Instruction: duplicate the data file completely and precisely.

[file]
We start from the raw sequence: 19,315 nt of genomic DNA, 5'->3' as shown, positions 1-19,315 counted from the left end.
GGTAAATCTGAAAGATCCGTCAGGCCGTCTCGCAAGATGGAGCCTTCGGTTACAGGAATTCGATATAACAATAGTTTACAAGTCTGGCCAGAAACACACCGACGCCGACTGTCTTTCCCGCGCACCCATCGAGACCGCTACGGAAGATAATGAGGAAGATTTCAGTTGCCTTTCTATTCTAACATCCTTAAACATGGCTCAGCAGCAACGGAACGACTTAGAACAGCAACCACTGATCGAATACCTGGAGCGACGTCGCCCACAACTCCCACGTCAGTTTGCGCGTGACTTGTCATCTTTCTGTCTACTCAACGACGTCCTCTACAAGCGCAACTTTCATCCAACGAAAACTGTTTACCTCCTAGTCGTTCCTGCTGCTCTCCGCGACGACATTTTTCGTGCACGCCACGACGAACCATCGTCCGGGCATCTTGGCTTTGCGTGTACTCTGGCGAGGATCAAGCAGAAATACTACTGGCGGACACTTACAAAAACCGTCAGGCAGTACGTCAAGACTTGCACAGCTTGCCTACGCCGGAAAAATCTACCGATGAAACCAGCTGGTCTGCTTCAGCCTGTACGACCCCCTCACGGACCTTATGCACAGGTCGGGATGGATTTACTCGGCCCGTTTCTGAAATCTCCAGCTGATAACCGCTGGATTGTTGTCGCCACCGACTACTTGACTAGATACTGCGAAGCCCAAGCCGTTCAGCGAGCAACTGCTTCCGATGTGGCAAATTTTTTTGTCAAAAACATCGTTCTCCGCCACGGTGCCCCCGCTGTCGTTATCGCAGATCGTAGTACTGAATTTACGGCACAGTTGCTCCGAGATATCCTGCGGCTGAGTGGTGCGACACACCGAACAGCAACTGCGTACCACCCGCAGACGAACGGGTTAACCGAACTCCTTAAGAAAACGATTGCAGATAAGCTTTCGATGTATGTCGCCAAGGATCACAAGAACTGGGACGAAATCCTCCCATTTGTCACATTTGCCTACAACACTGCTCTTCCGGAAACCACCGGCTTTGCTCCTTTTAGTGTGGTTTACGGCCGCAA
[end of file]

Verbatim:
We start from the raw sequence: 19,315 nt of genomic DNA, 5'->3' as shown, positions 1-19,315 counted from the left end.
GGTAAATCTGAAAGATCCGTCAGGCCGTCTCGCAAGATGGAGCCTTCGGTTACAGGAATTCGATATAACAATAGTTTACAAGTCTGGCCAGAAACACACCGACGCCGACTGTCTTTCCCGCGCACCCATCGAGACCGCTACGGAAGATAATGAGGAAGATTTCAGTTGCCTTTCTATTCTAACATCCTTAAACATGGCTCAGCAGCAACGGAACGACTTAGAACAGCAACCACTGATCGAATACCTGGAGCGACGTCGCCCACAACTCCCACGTCAGTTTGCGCGTGACTTGTCATCTTTCTGTCTACTCAACGACGTCCTCTACAAGCGCAACTTTCATCCAACGAAAACTGTTTACCTCCTAGTCGTTCCTGCTGCTCTCCGCGACGACATTTTTCGTGCACGCCACGACGAACCATCGTCCGGGCATCTTGGCTTTGCGTGTACTCTGGCGAGGATCAAGCAGAAATACTACTGGCGGACACTTACAAAAACCGTCAGGCAGTACGTCAAGACTTGCACAGCTTGCCTACGCCGGAAAAATCTACCGATGAAACCAGCTGGTCTGCTTCAGCCTGTACGACCCCCTCACGGACCTTATGCACAGGTCGGGATGGATTTACTCGGCCCGTTTCTGAAATCTCCAGCTGATAACCGCTGGATTGTTGTCGCCACCGACTACTTGACTAGATACTGCGAAGCCCAAGCCGTTCAGCGAGCAACTGCTTCCGATGTGGCAAATTTTTTTGTCAAAAACATCGTTCTCCGCCACGGTGCCCCCGCTGTCGTTATCGCAGATCGTAGTACTGAATTTACGGCACAGTTGCTCCGAGATATCCTGCGGCTGAGTGGTGCGACACACCGAACAGCAACTGCGTACCACCCGCAGACGAACGGGTTAACCGAACTCCTTAAGAAAACGATTGCAGATAAGCTTTCGATGTATGTCGCCAAGGATCACAAGAACTGGGACGAAATCCTCCCATTTGTCACATTTGCCTACAACACTGCTCTTCCGGAAACCACCGGCTTTGCTCCTTTTAGTGTGGTTTACGGCCGCAA